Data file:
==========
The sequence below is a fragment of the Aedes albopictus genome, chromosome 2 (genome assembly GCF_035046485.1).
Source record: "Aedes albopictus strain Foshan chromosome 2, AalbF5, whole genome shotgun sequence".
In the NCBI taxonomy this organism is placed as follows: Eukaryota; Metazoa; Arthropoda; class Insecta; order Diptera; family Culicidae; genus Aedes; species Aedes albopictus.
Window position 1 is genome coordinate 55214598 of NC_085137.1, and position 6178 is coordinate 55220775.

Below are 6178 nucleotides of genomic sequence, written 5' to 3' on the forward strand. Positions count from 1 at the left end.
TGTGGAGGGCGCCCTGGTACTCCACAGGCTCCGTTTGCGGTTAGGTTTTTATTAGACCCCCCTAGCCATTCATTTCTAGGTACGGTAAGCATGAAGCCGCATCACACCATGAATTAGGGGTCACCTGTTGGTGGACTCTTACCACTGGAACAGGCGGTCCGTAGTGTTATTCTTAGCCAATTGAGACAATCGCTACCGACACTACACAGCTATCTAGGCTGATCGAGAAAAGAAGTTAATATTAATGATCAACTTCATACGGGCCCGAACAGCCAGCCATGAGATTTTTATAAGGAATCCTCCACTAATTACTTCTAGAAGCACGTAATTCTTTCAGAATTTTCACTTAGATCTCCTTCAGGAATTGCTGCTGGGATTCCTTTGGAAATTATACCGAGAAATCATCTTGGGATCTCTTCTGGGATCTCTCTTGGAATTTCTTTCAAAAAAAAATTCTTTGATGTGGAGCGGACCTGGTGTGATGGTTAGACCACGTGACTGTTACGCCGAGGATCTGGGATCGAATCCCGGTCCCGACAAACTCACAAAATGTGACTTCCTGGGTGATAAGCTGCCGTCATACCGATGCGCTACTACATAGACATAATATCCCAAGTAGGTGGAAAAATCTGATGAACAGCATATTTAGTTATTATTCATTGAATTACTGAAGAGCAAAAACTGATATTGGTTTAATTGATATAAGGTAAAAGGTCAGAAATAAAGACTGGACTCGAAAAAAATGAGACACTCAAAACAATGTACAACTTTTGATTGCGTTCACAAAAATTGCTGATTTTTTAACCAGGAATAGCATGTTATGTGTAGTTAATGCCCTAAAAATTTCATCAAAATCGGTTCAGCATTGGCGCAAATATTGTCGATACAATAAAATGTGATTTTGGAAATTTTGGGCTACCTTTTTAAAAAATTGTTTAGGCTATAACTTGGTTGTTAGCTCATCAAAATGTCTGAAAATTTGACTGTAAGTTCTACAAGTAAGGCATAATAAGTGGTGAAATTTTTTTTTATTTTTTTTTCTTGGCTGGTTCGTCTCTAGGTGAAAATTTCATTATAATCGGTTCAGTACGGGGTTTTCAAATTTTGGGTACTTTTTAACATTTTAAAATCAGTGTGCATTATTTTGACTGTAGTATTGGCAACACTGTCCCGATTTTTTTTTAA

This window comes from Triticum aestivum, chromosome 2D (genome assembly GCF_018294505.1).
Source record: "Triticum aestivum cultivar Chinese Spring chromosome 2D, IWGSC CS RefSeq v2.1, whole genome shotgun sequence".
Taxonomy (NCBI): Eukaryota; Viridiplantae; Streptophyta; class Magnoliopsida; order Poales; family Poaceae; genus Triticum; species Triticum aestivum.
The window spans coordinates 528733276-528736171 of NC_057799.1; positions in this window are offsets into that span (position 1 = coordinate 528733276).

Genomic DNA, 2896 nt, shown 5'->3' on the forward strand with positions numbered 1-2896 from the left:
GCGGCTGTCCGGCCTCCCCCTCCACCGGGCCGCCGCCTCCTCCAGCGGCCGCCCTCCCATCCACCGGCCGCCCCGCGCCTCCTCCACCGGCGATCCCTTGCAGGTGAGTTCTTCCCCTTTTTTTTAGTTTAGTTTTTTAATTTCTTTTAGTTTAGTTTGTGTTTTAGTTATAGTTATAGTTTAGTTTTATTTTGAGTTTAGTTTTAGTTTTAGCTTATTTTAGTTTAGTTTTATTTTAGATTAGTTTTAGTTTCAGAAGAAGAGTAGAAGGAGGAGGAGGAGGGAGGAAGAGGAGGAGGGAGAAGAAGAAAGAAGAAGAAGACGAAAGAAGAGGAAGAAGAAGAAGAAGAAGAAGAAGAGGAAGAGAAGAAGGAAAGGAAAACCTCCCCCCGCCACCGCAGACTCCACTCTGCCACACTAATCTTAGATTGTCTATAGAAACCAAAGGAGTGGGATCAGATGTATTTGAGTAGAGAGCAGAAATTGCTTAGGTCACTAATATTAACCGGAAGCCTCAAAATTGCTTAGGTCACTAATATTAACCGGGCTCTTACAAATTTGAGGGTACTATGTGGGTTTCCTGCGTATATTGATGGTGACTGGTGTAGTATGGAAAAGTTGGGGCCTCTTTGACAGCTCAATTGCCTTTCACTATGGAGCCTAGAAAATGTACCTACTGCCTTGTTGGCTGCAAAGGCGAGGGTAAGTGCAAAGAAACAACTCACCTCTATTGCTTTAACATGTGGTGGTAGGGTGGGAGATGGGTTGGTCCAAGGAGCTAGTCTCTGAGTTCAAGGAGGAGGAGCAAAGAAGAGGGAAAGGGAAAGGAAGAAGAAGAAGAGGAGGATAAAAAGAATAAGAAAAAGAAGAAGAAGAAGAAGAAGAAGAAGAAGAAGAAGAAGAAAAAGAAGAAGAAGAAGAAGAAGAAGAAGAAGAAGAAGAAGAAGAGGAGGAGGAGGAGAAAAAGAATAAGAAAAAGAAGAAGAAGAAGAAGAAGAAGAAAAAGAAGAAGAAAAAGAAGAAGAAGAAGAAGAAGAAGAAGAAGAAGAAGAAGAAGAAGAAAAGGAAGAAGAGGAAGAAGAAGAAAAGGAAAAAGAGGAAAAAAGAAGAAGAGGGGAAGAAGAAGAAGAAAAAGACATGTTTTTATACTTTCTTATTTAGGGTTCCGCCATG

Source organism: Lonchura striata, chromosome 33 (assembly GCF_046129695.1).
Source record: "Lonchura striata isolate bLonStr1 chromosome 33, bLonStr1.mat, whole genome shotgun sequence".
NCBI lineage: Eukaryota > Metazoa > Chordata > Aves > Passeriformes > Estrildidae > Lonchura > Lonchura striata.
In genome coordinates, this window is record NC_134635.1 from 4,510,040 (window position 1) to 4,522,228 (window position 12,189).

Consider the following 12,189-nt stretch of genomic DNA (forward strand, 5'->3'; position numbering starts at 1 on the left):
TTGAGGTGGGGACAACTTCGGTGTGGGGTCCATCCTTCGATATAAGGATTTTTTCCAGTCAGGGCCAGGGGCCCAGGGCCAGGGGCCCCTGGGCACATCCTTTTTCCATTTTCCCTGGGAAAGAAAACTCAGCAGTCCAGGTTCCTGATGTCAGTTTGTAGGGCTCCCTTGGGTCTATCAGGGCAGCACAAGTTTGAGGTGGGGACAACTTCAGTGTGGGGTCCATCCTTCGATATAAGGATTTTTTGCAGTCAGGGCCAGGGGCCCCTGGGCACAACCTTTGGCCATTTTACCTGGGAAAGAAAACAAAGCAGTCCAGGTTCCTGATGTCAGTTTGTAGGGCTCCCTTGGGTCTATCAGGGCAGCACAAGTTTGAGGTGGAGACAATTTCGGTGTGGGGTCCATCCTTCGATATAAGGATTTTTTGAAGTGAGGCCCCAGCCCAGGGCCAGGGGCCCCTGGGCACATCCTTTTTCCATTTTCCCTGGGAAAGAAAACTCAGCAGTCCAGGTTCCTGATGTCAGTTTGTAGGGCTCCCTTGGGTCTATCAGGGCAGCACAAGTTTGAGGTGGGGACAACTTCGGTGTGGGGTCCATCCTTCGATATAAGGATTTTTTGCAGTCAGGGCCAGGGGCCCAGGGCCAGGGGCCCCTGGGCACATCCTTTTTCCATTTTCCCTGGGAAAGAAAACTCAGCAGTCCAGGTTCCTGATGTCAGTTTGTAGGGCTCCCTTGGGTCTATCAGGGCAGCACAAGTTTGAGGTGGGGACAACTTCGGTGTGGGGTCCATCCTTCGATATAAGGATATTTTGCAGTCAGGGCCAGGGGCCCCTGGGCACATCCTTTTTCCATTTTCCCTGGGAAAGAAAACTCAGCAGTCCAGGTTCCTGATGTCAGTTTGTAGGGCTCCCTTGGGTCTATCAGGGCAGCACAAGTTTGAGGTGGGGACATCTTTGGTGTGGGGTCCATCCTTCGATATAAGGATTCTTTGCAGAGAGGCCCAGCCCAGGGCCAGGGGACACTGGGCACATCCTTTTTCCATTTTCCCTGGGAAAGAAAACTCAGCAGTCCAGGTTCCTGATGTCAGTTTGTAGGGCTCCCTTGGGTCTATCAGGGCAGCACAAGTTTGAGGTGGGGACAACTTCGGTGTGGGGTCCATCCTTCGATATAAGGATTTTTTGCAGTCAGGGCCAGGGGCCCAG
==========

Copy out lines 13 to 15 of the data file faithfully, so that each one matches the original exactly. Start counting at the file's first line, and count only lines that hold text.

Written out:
Source organism: Lonchura striata, chromosome 33 (assembly GCF_046129695.1).
Source record: "Lonchura striata isolate bLonStr1 chromosome 33, bLonStr1.mat, whole genome shotgun sequence".
NCBI lineage: Eukaryota > Metazoa > Chordata > Aves > Passeriformes > Estrildidae > Lonchura > Lonchura striata.